One of the best-known point solutions is Microsoft's Windows Server Update Services (WSUS). In a nutshell, WSUS is an agent-based version of the Windows Automatic Updates service that a business can run on its own network. WSUS has some benefits. For starters, it's a free product. It also does a fair job of streamlining the patch management process. WSUS notifies users of patches and allows for either automatic or manual downloading of them. Users also can test and approve updates from the Windows Update site before deployment and distribute the patches manually or automatically. To conserve on bandwidth and avoid slowing down a company's network, WSUS allows users to download update metadata separately from each update during synchronizations and also uses Microsoft's Background Intelligent Transfer Service (BITS 2.0), which takes advantage of idle bandwidth for file transfers. Finally, while WSUS doesn't have a Web-based interface, it is possible to manage it remotely via Microsoft's Remote Desktop client.
WSUS does have drawbacks, however. Consider:
- It only supports relatively current Microsoft-issued updates and patches. (For example, it doesn't support Windows 2000 updates or patches.)
- It needs its own dedicated server and a Windows Server license.
- Compared to several of its competitors, it has limited reporting capabilities (although that quality has been improved in version 3.0, the latest release of the product).
- It's something of a storage hog, requiring approximately 8 GB of hard drive space to install, and up to 30 GB for storing patches.
- It can't deal with unpatched computers that aren't configured to use WSUS.
- It works by distributing approved patches to individual computers, which download and install them at predetermined times-an arrangement that can put a system at risk when exposed to rapidly spreading threats.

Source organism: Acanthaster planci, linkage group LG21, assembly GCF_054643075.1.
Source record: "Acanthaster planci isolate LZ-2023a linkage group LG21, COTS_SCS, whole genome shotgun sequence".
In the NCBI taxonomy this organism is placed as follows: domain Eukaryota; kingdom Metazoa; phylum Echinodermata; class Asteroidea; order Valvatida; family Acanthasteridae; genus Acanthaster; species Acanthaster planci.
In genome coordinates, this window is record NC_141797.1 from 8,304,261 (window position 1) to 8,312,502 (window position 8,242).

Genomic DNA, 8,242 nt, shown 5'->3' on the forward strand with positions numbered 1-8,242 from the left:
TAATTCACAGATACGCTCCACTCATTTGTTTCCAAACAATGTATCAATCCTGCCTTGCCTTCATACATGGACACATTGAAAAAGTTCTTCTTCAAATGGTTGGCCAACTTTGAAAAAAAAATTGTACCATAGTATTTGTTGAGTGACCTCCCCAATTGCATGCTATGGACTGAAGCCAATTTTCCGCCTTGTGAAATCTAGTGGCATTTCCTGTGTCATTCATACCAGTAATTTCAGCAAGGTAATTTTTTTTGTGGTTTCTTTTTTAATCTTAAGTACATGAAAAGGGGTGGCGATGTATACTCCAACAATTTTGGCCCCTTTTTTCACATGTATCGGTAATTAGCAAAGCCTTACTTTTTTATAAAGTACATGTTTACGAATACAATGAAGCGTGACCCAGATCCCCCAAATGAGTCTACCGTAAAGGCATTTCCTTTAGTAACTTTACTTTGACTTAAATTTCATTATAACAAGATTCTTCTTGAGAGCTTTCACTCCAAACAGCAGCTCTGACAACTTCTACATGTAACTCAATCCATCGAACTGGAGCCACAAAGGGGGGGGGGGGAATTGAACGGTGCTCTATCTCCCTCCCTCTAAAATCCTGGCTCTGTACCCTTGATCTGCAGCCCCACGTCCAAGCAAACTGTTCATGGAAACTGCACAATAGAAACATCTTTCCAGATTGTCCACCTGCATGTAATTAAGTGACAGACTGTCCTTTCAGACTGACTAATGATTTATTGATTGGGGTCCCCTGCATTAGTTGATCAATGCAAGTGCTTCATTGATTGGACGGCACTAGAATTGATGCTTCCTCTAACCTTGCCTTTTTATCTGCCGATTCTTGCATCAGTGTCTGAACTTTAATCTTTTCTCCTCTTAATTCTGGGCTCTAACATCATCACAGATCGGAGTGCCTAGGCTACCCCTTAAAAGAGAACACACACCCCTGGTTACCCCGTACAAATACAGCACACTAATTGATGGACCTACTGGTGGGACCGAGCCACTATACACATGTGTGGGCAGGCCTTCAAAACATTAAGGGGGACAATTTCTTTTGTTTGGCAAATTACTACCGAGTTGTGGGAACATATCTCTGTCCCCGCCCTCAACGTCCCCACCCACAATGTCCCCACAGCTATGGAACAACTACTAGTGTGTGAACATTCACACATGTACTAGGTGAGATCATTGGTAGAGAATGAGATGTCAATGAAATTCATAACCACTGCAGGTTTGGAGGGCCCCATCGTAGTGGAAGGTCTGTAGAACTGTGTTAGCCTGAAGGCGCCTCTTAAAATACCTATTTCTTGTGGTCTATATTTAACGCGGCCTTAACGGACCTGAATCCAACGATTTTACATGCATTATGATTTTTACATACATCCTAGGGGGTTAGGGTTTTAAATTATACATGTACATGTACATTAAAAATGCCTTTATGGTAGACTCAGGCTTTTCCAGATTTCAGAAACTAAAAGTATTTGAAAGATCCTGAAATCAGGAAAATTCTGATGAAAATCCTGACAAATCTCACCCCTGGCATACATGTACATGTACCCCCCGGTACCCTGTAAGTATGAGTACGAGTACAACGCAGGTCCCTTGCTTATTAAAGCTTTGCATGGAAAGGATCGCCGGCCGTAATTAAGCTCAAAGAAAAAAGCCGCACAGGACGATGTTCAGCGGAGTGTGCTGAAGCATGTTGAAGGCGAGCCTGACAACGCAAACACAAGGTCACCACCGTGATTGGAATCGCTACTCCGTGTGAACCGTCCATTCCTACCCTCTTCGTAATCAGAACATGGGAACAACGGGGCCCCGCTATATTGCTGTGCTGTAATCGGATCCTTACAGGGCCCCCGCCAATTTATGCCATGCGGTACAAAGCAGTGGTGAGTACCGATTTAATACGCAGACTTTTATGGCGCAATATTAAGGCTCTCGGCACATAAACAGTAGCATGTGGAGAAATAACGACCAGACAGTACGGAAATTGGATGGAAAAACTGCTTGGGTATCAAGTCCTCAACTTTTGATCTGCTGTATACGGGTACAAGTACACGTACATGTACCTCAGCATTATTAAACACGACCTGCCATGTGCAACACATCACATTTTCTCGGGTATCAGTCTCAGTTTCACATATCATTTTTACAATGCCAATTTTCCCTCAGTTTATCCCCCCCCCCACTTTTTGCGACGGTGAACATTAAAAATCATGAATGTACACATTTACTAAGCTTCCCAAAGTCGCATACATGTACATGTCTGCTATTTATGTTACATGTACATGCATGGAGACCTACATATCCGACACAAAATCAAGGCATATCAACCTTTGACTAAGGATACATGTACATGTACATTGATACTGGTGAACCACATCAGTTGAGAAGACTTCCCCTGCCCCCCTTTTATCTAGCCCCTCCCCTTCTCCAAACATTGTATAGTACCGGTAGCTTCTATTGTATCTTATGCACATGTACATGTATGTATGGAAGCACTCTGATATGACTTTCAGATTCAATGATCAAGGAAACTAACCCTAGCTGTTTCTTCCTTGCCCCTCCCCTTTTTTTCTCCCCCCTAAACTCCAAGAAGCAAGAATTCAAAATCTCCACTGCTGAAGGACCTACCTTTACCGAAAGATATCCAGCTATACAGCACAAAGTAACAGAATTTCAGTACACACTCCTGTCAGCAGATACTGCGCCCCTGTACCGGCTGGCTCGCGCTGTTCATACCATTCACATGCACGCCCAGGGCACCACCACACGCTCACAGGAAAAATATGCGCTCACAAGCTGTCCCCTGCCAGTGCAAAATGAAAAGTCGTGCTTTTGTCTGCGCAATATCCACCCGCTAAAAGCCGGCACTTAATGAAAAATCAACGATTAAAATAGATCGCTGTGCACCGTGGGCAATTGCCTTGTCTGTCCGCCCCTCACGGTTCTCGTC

- The patching process itself is a bit clunky. Users must first download the patches. Each patch must be approved for target machines to scan for it. From there, each target machine will scan, request, and approve the patch before downloading it.
Solution-Shavlik NetChk Protect
Like many of the other WSUS alternatives, NetChk Protect offers enhanced flexibility and functionality, including virtualization support; built-in bandwidth-management controls; and detailed reporting capabilities such as high-level summary reports, up-to-the-minute details on patch status, and in-depth details on specific machines or groups of machines. It's core is an agentless system that automates the patch management process from an easy-to-use central console. The software can perform scheduled patch scans along with on-demand scans, lets users uninstall patches in any order, and has the ability to hunt down and eliminate spyware, malware, and unwanted software applications. It also features an installable agent component that can be used to deploy patches to mobile users and across distributed environments.